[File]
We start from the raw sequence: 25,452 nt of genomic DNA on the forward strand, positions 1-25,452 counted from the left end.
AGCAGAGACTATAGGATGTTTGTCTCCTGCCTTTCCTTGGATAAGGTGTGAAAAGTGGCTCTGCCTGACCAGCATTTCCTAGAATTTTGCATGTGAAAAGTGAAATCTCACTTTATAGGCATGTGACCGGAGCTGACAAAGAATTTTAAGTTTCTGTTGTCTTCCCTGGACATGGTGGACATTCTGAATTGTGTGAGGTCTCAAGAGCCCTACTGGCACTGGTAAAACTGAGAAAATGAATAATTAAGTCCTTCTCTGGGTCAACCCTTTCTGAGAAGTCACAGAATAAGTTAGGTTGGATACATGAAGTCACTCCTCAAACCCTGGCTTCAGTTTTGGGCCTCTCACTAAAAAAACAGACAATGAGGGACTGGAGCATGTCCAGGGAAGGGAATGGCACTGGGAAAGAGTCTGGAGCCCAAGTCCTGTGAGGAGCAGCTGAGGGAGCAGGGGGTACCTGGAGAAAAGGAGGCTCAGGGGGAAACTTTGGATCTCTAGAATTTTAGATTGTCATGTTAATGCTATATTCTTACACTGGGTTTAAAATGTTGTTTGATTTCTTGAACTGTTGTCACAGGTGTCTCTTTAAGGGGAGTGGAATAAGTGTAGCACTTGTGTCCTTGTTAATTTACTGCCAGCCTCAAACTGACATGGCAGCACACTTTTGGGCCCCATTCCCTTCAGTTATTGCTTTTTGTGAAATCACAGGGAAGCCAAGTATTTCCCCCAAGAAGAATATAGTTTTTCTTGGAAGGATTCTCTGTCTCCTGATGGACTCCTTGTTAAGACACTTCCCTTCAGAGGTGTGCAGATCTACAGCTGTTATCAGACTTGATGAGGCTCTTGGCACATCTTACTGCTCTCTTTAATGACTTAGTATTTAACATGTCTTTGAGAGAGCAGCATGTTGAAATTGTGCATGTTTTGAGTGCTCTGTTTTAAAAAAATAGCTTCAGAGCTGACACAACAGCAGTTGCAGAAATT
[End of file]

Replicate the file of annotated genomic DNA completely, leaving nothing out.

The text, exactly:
We start from the raw sequence: 25,452 nt of genomic DNA on the forward strand, positions 1-25,452 counted from the left end.
AGCAGAGACTATAGGATGTTTGTCTCCTGCCTTTCCTTGGATAAGGTGTGAAAAGTGGCTCTGCCTGACCAGCATTTCCTAGAATTTTGCATGTGAAAAGTGAAATCTCACTTTATAGGCATGTGACCGGAGCTGACAAAGAATTTTAAGTTTCTGTTGTCTTCCCTGGACATGGTGGACATTCTGAATTGTGTGAGGTCTCAAGAGCCCTACTGGCACTGGTAAAACTGAGAAAATGAATAATTAAGTCCTTCTCTGGGTCAACCCTTTCTGAGAAGTCACAGAATAAGTTAGGTTGGATACATGAAGTCACTCCTCAAACCCTGGCTTCAGTTTTGGGCCTCTCACTAAAAAAACAGACAATGAGGGACTGGAGCATGTCCAGGGAAGGGAATGGCACTGGGAAAGAGTCTGGAGCCCAAGTCCTGTGAGGAGCAGCTGAGGGAGCAGGGGGTACCTGGAGAAAAGGAGGCTCAGGGGGAAACTTTGGATCTCTAGAATTTTAGATTGTCATGTTAATGCTATATTCTTACACTGGGTTTAAAATGTTGTTTGATTTCTTGAACTGTTGTCACAGGTGTCTCTTTAAGGGGAGTGGAATAAGTGTAGCACTTGTGTCCTTGTTAATTTACTGCCAGCCTCAAACTGACATGGCAGCACACTTTTGGGCCCCATTCCCTTCAGTTATTGCTTTTTGTGAAATCACAGGGAAGCCAAGTATTTCCCCCAAGAAGAATATAGTTTTTCTTGGAAGGATTCTCTGTCTCCTGATGGACTCCTTGTTAAGACACTTCCCTTCAGAGGTGTGCAGATCTACAGCTGTTATCAGACTTGATGAGGCTCTTGGCACATCTTACTGCTCTCTTTAATGACTTAGTATTTAACATGTCTTTGAGAGAGCAGCATGTTGAAATTGTGCATGTTTTGAGTGCTCTGTTTTAAAAAAATAGCTTCAGAGCTGACACAACAGCAGTTGCAGAAATT